Undergraduate Majors Biochemistry Home - Hood Work Pink Liquid

Biochemistry Major

Biochemistry is the study of biological processes at the molecular level. Biochemists combine the disciplines of biology and chemistry to study the structure, composition, function, and chemical reactions of molecules and macromolecules within living systems, including ways to control function and reactivity.

What makes Biochemistry unique at UCR?



You can be as biologically or chemically oriented as you like and still obtain a degree in Biochemistry. If you like biology, you can take many elective courses in biology. If you like chemistry, you can take many elective courses in chemistry. There are three emphases in the Biochemistry major. The Biology and Chemistry emphases prepare students primarily for careers in research. Undergraduate research is encouraged for students in these emphases. The Medical Sciences emphasis includes elective courses recommended particularly for students planning careers in the Health Professions.


In general, what are Biochemistry professors investigating?

Biochemists study cutting-edge problems across a wide range of disciplines to advance our understanding of the biological processes that make life possible. This includes determining how living organisms obtain energy from foods, characterizing the fundamental changes that occur in disease, developing methods to diagnose and overcome disease states, determining the mechanisms of drug actions, gene expression, and genome stability, explaining the basis of heredity, and determining how biological molecules interact with each other and the environment. The work of biochemists is vital in many areas of science, from medicine to agriculture, and has led to major breakthroughs in the development of drugs, vaccines, and diagnostic tools.

Why Biochemistry at UCR?


The coursework in the Biochemistry major represents a unique combination of breadth and depth. There is a strong emphasis on quantitative physical understanding of biomolecular processes. Even within the umbrella of the major, there is a choice of concentration to match career goals, with tailored coursework and a very wide range of electives to align with many different career interests.

Did you know?

The undergraduate Biochemistry Club facilitates connections between students through mutual support, collaborations, mentoring, and volunteering. The club’s membership is open to all who are interested in biochemistry, not only biochemistry majors. Its activities include reaching out to high school students to guide them in applying to colleges and universities. The club has formed a mentorship program among its members, with senior students guiding junior students in navigating coursework and university life.

Biochemistry MS Programs

The Biochemistry Department offers a stand-alone MS Degree. Students may either develop and write a MS thesis under the supervision of a faculty member or earn a MS degree by comprehensive examination.

Biochemistry research at UCR

Interactions between RNA polymerase and ribosomes, chromatin remodeling and regulatory RNA pathways, molecular mechanism of photosynthetic O2 formation, DNA helicases and translocases involved in DNA repair pathways, molecular mechanisms of oxidoreductase enzymes, biological electron transfer, molecular mechanisms by which p53 functions as a transcription factor, molecular processes and epigenetic mechanisms involved in regulation of gene expression, mechanistic principles and phenotypic impact of RNA-binding proteins, regulation and function of genome activity via histone modifications, molecular mechanism of eukaryotic translation initiation, role of small molecules in complex ecosystems, epigenetic regulation and host-pathogen interaction.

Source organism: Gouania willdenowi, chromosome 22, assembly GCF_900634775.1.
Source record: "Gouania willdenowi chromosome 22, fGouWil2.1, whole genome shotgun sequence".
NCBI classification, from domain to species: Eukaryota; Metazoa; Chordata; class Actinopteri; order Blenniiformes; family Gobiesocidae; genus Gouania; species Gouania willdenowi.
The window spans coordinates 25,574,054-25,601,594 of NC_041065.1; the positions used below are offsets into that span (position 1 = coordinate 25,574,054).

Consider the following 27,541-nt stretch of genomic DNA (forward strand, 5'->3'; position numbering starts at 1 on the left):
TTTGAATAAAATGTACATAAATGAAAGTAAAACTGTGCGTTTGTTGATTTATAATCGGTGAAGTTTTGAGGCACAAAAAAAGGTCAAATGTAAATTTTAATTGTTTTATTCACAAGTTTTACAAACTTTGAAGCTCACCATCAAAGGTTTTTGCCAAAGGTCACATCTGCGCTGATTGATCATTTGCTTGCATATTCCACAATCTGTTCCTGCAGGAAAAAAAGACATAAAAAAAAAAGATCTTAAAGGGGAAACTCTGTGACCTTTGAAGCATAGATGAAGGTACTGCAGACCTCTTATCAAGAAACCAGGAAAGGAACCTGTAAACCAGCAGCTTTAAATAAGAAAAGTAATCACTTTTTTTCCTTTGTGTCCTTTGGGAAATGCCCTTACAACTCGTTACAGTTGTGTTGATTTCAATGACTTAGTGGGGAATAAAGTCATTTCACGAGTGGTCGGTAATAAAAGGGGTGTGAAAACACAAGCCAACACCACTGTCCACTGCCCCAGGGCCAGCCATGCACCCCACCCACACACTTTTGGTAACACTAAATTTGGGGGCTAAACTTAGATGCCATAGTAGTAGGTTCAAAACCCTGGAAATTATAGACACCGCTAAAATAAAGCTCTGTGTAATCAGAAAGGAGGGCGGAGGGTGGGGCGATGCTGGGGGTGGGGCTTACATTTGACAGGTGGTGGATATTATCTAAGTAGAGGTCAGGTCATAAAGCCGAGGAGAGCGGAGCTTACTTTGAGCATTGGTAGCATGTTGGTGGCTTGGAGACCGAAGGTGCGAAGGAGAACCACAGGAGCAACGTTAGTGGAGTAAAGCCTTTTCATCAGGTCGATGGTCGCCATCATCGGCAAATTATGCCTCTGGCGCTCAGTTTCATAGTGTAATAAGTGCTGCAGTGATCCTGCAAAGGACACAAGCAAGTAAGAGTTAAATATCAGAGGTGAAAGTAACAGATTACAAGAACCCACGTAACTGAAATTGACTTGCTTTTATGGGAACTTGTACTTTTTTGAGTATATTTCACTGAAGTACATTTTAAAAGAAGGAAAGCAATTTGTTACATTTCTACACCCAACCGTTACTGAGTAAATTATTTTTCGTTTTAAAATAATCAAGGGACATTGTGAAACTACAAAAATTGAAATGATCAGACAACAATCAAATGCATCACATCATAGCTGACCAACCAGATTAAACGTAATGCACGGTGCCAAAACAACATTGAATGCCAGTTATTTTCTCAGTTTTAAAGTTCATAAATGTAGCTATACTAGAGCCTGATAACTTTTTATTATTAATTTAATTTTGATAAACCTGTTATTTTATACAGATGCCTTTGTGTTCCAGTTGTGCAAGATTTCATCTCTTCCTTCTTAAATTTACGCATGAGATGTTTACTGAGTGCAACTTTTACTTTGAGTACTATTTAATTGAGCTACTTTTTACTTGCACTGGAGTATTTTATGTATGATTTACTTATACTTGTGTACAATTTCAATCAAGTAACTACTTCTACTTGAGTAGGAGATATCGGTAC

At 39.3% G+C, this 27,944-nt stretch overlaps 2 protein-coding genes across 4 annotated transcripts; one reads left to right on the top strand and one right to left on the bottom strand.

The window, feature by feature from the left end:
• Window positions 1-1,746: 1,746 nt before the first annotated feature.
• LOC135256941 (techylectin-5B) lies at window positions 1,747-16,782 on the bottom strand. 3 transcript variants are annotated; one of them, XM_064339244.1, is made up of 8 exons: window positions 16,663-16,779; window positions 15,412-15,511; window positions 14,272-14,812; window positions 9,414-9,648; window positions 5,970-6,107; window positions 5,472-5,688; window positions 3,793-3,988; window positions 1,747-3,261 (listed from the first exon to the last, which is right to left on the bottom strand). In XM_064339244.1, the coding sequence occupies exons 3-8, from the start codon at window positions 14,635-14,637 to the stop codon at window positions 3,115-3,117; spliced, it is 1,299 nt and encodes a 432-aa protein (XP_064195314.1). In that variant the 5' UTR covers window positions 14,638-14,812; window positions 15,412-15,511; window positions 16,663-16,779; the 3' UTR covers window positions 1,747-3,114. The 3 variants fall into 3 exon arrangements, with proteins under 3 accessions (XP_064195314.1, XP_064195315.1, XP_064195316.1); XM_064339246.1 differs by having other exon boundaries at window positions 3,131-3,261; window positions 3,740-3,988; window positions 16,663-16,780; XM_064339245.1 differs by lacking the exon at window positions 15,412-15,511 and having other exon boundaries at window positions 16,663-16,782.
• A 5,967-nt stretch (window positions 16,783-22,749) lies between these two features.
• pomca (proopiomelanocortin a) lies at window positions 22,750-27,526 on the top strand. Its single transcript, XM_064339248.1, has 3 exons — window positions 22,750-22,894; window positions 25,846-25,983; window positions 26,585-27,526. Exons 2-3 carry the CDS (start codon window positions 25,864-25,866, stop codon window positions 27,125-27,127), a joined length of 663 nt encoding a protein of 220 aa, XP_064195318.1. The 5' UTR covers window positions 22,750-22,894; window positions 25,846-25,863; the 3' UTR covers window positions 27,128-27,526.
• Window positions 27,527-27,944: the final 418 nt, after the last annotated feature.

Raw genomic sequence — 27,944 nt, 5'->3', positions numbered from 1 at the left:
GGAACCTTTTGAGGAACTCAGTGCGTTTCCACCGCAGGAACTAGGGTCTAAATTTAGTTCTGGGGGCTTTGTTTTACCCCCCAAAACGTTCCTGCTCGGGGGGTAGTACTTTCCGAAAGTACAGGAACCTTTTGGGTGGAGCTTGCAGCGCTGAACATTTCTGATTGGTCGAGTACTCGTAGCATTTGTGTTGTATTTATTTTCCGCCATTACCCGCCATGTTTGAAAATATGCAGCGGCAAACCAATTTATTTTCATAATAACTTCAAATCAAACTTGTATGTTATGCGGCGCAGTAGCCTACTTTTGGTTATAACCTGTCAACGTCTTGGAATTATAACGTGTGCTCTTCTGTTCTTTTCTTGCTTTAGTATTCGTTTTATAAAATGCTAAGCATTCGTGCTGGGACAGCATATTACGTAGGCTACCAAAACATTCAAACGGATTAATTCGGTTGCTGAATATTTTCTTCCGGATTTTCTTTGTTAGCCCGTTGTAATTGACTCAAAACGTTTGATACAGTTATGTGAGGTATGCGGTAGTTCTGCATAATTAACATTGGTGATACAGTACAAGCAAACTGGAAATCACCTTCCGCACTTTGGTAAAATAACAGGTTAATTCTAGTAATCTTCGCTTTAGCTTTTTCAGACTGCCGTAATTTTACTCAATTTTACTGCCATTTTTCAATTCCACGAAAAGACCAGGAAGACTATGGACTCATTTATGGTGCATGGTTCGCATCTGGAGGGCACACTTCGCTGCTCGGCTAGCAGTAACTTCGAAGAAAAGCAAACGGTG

What industries can I get into with a Biochemistry degree?

  • Health professions including medical, dental, veterinary, pharmacy, or optometry schools
  • Careers conducting basic or applied research at colleges, universities, government agencies (e.g., NIH, USDA, EPA, FBI)
  • Pharmaceutical companies
  • Biotechnology companies
  • Teaching at colleges, universities, or secondary schools

What can I do with a Biochemistry degree?

Undergraduate Majors Biochemistry Lab Experiment

Careers in the health professions including medical, dental, veterinary, pharmacy, or optometry schools, careers conducting basic or applied research at colleges, universities, government agencies (e.g., NIH, USDA, EPA, FBI), pharmaceutical companies, biotechnology companies, careers in teaching at colleges, universities, or secondary schools.

What you should know

Keep as many career paths open to you as possible. Focus on learning the fundamentals in your lower-division coursework so you're prepared for whatever major (and career) who eventually decide to pursue.

Undergraduate Majors Biochemistry Amber and Merrett in Lab

Advice for success

Focus on learning the fundamentals and building a solid foundation of fundamental knowledge, right from the start – lower-division coursework comes back time and time again; really learning that material will make the upper division a lot more accessible and enjoyable. For anyone who eventually pursues a career in research, understanding the fundamentals covered in lower-division coursework prepares you for taking advantage of (or creating) the next "hot topic" in science.

Undergraduate Majors Biochemistry Students at Microscope

Consider this

You can obtain the same career goals regardless of emphasis in the Biochemistry Major (i.e., students in the Biology or Chemistry emphases can pursue careers in the health professions and students in the Medical Sciences emphasis can pursue careers in basic or applied research).

Let us help you with your search